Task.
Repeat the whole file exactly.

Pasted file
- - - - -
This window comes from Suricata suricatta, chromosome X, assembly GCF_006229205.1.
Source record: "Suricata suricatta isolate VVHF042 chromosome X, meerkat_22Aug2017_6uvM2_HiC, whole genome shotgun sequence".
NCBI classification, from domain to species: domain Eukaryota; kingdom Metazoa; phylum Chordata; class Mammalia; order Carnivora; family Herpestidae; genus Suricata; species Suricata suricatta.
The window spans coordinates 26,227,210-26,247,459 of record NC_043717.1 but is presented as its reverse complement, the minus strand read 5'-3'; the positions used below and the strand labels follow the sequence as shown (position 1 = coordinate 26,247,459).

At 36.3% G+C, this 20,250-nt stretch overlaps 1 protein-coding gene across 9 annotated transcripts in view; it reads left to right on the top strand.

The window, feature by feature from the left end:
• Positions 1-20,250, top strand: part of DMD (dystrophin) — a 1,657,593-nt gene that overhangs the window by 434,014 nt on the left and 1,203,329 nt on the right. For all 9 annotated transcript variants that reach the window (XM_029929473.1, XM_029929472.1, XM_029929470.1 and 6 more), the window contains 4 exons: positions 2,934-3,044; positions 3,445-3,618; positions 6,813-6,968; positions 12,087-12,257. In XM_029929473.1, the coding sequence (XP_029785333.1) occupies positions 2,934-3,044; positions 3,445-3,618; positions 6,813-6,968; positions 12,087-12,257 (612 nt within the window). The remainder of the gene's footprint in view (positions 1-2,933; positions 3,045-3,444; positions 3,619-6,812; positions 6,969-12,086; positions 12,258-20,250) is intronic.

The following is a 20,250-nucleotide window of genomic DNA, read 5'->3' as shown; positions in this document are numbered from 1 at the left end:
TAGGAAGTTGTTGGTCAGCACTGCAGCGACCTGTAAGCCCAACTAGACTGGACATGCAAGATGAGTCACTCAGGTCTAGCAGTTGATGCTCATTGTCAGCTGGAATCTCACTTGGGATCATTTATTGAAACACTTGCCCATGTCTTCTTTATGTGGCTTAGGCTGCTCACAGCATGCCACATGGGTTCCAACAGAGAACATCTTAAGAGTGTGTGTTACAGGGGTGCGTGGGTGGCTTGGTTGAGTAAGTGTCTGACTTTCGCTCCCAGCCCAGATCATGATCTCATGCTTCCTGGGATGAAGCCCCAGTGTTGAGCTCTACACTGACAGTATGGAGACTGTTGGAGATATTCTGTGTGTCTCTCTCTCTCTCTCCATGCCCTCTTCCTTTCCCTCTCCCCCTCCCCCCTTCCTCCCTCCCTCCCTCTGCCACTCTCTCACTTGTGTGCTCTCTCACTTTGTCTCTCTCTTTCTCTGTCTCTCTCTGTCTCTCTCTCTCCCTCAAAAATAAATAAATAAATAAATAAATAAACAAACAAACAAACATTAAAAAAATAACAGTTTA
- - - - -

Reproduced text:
This window comes from Suricata suricatta, chromosome X, assembly GCF_006229205.1.
Source record: "Suricata suricatta isolate VVHF042 chromosome X, meerkat_22Aug2017_6uvM2_HiC, whole genome shotgun sequence".
NCBI classification, from domain to species: domain Eukaryota; kingdom Metazoa; phylum Chordata; class Mammalia; order Carnivora; family Herpestidae; genus Suricata; species Suricata suricatta.
The window spans coordinates 26,227,210-26,247,459 of record NC_043717.1 but is presented as its reverse complement, the minus strand read 5'-3'; the positions used below and the strand labels follow the sequence as shown (position 1 = coordinate 26,247,459).

At 36.3% G+C, this 20,250-nt stretch overlaps 1 protein-coding gene across 9 annotated transcripts in view; it reads left to right on the top strand.

The window, feature by feature from the left end:
• Positions 1-20,250, top strand: part of DMD (dystrophin) — a 1,657,593-nt gene that overhangs the window by 434,014 nt on the left and 1,203,329 nt on the right. For all 9 annotated transcript variants that reach the window (XM_029929473.1, XM_029929472.1, XM_029929470.1 and 6 more), the window contains 4 exons: positions 2,934-3,044; positions 3,445-3,618; positions 6,813-6,968; positions 12,087-12,257. In XM_029929473.1, the coding sequence (XP_029785333.1) occupies positions 2,934-3,044; positions 3,445-3,618; positions 6,813-6,968; positions 12,087-12,257 (612 nt within the window). The remainder of the gene's footprint in view (positions 1-2,933; positions 3,045-3,444; positions 3,619-6,812; positions 6,969-12,086; positions 12,258-20,250) is intronic.

The following is a 20,250-nucleotide window of genomic DNA, read 5'->3' as shown; positions in this document are numbered from 1 at the left end:
TAGGAAGTTGTTGGTCAGCACTGCAGCGACCTGTAAGCCCAACTAGACTGGACATGCAAGATGAGTCACTCAGGTCTAGCAGTTGATGCTCATTGTCAGCTGGAATCTCACTTGGGATCATTTATTGAAACACTTGCCCATGTCTTCTTTATGTGGCTTAGGCTGCTCACAGCATGCCACATGGGTTCCAACAGAGAACATCTTAAGAGTGTGTGTTACAGGGGTGCGTGGGTGGCTTGGTTGAGTAAGTGTCTGACTTTCGCTCCCAGCCCAGATCATGATCTCATGCTTCCTGGGATGAAGCCCCAGTGTTGAGCTCTACACTGACAGTATGGAGACTGTTGGAGATATTCTGTGTGTCTCTCTCTCTCTCTCCATGCCCTCTTCCTTTCCCTCTCCCCCTCCCCCCTTCCTCCCTCCCTCCCTCTGCCACTCTCTCACTTGTGTGCTCTCTCACTTTGTCTCTCTCTTTCTCTGTCTCTCTCTGTCTCTCTCTCTCCCTCAAAAATAAATAAATAAATAAATAAATAAACAAACAAACAAACATTAAAAAAATAACAGTTTA